|Year : 2012 | Volume
| Issue : 3 | Page : 397-400
Evaluation of toxicity of plant extracts against vector of lymphatic filariasis, Culex quinquefasciatus
M Sakthivadivel1, Alex Eapen1, AP Dash2
1 National Institute of Malaria Research (ICMR), IDVC Field Unit, Chennai, India
2 World Health Organization, Regional Office for South-East Asia, New Delhi, India
|Date of Submission||12-Apr-2010|
|Date of Web Publication||3-May-2012|
National Institute of Malaria Research (ICMR), IDVC Field Unit, Ayapakkam, Chennai 600 077
Source of Support: None, Conflict of Interest: None
| Abstract|| |
Background & objectives: Conventional insecticides are generally used as larvicides to control Culex quinquefasciatus, vector of lymphatic filariasis. This study was undertaken to evaluate the larvicidal activity of some potential larvicidal plants leaf extracts against Cx. quinquefasciatus larvae.
Methods: The toxic effects of petroleum ether leaf extracts of plants viz., Argemone mexicana (Mexican prickly poppy), Clausena dentata (Dentate), Cipadessa baccifera (Rana bili), Dodonaea angustifolia (Hop bush) and Melia dubia (Pride of India) were evaluated under laboratory conditions in individual and in combination against 3 rd - 4 th instar larvae of Cx. quinquefasciatus.
Results: The results indicated that among the selected plants, A. mexicana showed maximum larvicidal activity with an LC 50 value of 48.89 ppm. Its toxicity was enhanced when the extract was mixed (1:1) with that of C. dentata as the LC 50 value became 28.60 ppm indicating synergistic action of A. mexicana.
Interpretation & Conclusions: Our results showed high larvicidal potential in A. mexicana leaf extract, and it also showed additive effect when mixed with C. dentata extract.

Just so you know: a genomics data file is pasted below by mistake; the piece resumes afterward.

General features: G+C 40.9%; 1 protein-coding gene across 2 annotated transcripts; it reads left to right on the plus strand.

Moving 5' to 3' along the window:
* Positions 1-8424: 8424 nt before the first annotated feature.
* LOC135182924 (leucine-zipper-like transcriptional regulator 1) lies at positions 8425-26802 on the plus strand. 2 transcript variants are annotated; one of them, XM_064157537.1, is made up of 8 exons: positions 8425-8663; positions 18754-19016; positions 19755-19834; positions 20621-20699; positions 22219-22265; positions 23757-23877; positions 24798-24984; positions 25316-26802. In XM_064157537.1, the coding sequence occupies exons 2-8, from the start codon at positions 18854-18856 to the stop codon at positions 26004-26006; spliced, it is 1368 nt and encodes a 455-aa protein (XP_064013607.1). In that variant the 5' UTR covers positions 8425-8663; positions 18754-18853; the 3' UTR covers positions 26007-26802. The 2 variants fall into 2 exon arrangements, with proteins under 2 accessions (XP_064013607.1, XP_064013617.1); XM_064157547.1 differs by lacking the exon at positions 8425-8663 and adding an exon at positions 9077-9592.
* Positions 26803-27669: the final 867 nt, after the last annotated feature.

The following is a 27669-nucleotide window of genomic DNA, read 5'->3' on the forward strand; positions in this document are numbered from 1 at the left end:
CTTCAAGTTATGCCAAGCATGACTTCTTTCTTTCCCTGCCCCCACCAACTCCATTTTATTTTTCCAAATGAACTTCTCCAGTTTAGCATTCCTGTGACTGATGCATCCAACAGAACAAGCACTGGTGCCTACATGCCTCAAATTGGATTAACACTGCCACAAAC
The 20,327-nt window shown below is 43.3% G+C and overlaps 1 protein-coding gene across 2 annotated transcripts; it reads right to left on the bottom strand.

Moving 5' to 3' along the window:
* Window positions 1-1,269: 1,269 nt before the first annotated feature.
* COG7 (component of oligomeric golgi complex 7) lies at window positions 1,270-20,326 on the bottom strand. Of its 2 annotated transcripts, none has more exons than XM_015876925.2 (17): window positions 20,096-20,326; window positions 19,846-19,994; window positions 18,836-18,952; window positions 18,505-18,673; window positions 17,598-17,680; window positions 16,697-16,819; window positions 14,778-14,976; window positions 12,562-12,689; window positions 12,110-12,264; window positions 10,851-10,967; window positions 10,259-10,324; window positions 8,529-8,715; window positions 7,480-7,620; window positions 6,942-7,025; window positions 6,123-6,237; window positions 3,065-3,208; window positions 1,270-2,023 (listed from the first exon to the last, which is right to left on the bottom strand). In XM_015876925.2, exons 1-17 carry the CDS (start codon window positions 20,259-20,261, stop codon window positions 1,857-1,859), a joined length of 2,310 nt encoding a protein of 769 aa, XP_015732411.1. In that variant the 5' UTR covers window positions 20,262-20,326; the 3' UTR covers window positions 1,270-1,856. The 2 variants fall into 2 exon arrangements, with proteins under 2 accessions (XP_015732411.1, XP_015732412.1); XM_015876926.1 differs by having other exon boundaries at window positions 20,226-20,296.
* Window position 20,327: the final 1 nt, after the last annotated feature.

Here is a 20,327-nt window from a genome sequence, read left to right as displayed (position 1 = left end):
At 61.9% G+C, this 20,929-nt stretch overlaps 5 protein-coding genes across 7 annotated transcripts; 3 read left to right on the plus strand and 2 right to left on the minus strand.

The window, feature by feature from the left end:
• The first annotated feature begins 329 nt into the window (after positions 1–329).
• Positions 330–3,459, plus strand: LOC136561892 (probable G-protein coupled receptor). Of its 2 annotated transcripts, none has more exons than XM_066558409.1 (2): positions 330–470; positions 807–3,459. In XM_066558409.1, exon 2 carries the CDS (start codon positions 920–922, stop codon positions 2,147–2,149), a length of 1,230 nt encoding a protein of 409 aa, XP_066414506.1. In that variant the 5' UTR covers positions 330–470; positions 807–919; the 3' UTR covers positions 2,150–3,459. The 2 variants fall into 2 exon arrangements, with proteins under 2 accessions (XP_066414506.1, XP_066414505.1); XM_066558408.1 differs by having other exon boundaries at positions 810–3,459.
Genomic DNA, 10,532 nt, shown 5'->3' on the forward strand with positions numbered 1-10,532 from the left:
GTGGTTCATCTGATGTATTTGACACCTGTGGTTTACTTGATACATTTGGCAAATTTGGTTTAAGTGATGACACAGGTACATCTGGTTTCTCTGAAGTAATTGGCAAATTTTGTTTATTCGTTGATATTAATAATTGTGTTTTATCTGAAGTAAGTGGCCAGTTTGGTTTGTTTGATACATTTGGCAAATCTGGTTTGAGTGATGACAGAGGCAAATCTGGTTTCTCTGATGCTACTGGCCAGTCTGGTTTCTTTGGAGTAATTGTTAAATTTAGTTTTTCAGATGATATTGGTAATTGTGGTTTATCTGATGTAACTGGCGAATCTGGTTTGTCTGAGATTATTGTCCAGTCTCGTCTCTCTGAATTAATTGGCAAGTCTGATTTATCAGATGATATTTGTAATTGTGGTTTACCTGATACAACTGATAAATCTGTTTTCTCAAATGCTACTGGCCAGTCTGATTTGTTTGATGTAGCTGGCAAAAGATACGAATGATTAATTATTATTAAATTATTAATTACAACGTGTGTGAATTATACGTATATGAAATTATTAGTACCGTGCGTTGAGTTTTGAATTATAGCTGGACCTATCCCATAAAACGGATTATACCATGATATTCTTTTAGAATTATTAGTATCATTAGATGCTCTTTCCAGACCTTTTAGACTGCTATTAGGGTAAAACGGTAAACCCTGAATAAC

Keywords: Argemone mexicana - biological control - Culex quinquefasciatus - LC 50 - plant extracts
|How to cite this article:|
Sakthivadivel M, Eapen A, Dash A P. Evaluation of toxicity of plant extracts against vector of lymphatic filariasis, Culex quinquefasciatus. Indian J Med Res 2012;135:397-400
|How to cite this URL:|
Sakthivadivel M, Eapen A, Dash A P. Evaluation of toxicity of plant extracts against vector of lymphatic filariasis, Culex quinquefasciatus. Indian J Med Res [serial online] 2012 [cited 2019 Sep 21];135:397-400. Available from: http://www.ijmr.org.in/text.asp?2012/135/3/397/95627
The tropicopolitan mosquito, Culex quinquefasciatus is the vector of lymphatic filariasis in India. Filariasis is a major public health problem and globally 120 million people are at risk  . In India, one-third of the people are afflicted with 40 per cent of the global burden of the disease  . Mass drug administration (MDA) is now accepted as a global programme to eliminate lymphatic filariasis. There is a general consensus that the time for elimination can be drastically reduced if MDA is coupled with appropriate vector control measures. At present, control of Cx. quinquefasciatus is practiced using conventional insecticide as larvicides. This approach has been confronted with twin problems of vector resistance to insecticides and environmental hazards likely to be caused by insecticides. It is considered that many plant based compounds have potential larvicidal activity and this would be used as alternative larvicides as these are effective, ecofriendly and minimize the development of resistance in mosquitoes  . Since, India has a rich plant diversity, attempts are in progress to find potential larvicidal plants. The objective of the present study was to evaluate extracts of a few promising plants against larvae of Cx. quinquefasciatus.
| Material & Methods|| |
The study was conducted at MS Swaminathan Research Foundation and National Institute of Malaria Research - Field Unit, Chennai during the period of August 2007 to March 2009.
The leaves of five species of plants viz., Argemone mexicana (Mexican prickly poppy), Clausena dentata (Dentate), Cipadessa baccifera (Rana bili), Dodonaea angustifolia (Hop bush) and Melia dubia (Pride of India) were collected from different geographical locations of Tamil Nadu. The leaves of each plant were washed thoroughly with water and shade dried. The dried leaves were powdered separately with an electric blender and Soxhlet extracted with petroleum ether cycles for 36 h and subsequently the extract was concentrated and dried using flask evaporates , .